‘Tis the season–back to school! Even through I worked through the summer, August is that time of year when I fall under the happy spell of the promise of a new year and a fresh start. The classroom, the office, the lab all seem shinier in the fall than they do at the beginning of a spring term. I recently got a fresh start with something else. After being sidelined by a stress fracture, I started running again this week. It is a humbling, sometimes frustrating, experience to return to something I love without the stamina and (relative) speed that I had twelve weeks ago when I had to stop. But, starting over has also given me the chance to think about and fine tune various parts of my running regimen: my form, speedwork, what kind of an event I want to train for (a half-marathon, perhaps?). In other words, I’m trying to take advantage of being back at square one. How might that lesson translate into beginning a new academic year? What can you do differently or fine tune in this season of fresh starts?
1. Mapping the campus. If you’re a department chair or other middle management administrator, chances are you’ve been around the block a few times and you know the lay of the land. Or do you? I find that the org chart and personnel at my university are constantly changing. Suddenly, the office of International Programs no longer reports to Admissions, but instead reports to the Provost; this will change how we handle study abroad. There’s a new person in charge of graduation applications; this changes my contact for questions about graduation. Not to mention offices that have moved. I had no idea Counseling Services was in a different building; now I can refer students to the right location. You get the idea.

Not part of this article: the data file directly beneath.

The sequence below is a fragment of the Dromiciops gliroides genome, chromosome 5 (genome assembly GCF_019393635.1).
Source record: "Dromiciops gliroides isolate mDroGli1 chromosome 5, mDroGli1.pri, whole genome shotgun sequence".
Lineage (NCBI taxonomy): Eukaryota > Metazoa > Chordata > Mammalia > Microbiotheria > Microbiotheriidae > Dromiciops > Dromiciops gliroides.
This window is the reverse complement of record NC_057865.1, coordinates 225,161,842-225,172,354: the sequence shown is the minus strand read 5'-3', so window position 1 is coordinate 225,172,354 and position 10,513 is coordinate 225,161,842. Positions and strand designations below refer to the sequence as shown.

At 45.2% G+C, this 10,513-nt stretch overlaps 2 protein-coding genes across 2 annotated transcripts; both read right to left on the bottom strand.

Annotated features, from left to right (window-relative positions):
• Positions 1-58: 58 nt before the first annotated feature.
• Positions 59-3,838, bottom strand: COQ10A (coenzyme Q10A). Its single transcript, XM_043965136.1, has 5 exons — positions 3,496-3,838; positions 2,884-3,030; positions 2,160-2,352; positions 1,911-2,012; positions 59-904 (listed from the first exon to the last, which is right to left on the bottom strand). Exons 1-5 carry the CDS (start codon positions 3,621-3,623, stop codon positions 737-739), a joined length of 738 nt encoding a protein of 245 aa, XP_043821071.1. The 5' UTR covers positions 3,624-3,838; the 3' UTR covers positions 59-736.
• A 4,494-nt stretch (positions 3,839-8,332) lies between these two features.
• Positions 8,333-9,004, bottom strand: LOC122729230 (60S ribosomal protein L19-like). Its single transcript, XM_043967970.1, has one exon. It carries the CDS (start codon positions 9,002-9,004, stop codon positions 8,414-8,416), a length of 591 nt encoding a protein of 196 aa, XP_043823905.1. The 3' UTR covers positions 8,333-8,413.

2. Mapping your day. After five years of being in the office most days of the week for 6-8 hours each day I have discovered that my powers of concentration evaporate between 1 and 3pm. So this is NOT a good time for me to do anything detail oriented or to read for class. It is a good time to finish relatively mindless bits of paperwork, to sort through the ever-increasing number of piles on my desk, and to answer simple email inquiries. This also means that the hours between 9 and 1 ARE good for reading and writing documents that require focus. There are some things I can’t change about my workdays: my teaching schedule, regularly scheduled meetings, but I can take the times that are my own and use them as productively as possible.
3. Breaking bad habits. As a runner, I am really bad about stretching after a workout. As a chair, I am really bad about organizing my electronic files. I use Dropbox and tend to just “throw” files in there, willy-nilly, reasoning that I will go back later and sort them into folders, etc. This strategy has not served me well. Time to change it. Also time to stretch after a run.
4. Mixing it up. Look around your workspace, wherever it is. Could it be organized more effectively? Would moving a chair or a bookshelf or hanging a bulletin board somewhere else contribute to better work flow? Or what about changing things just for the sake of change, just to make it look different as a way of signifying a fresh start? Hang that poster on a different wall, put down a throw rug, buy yourself a new coffee mug. Do something with your workspace that says this is the beginning of a new academic year.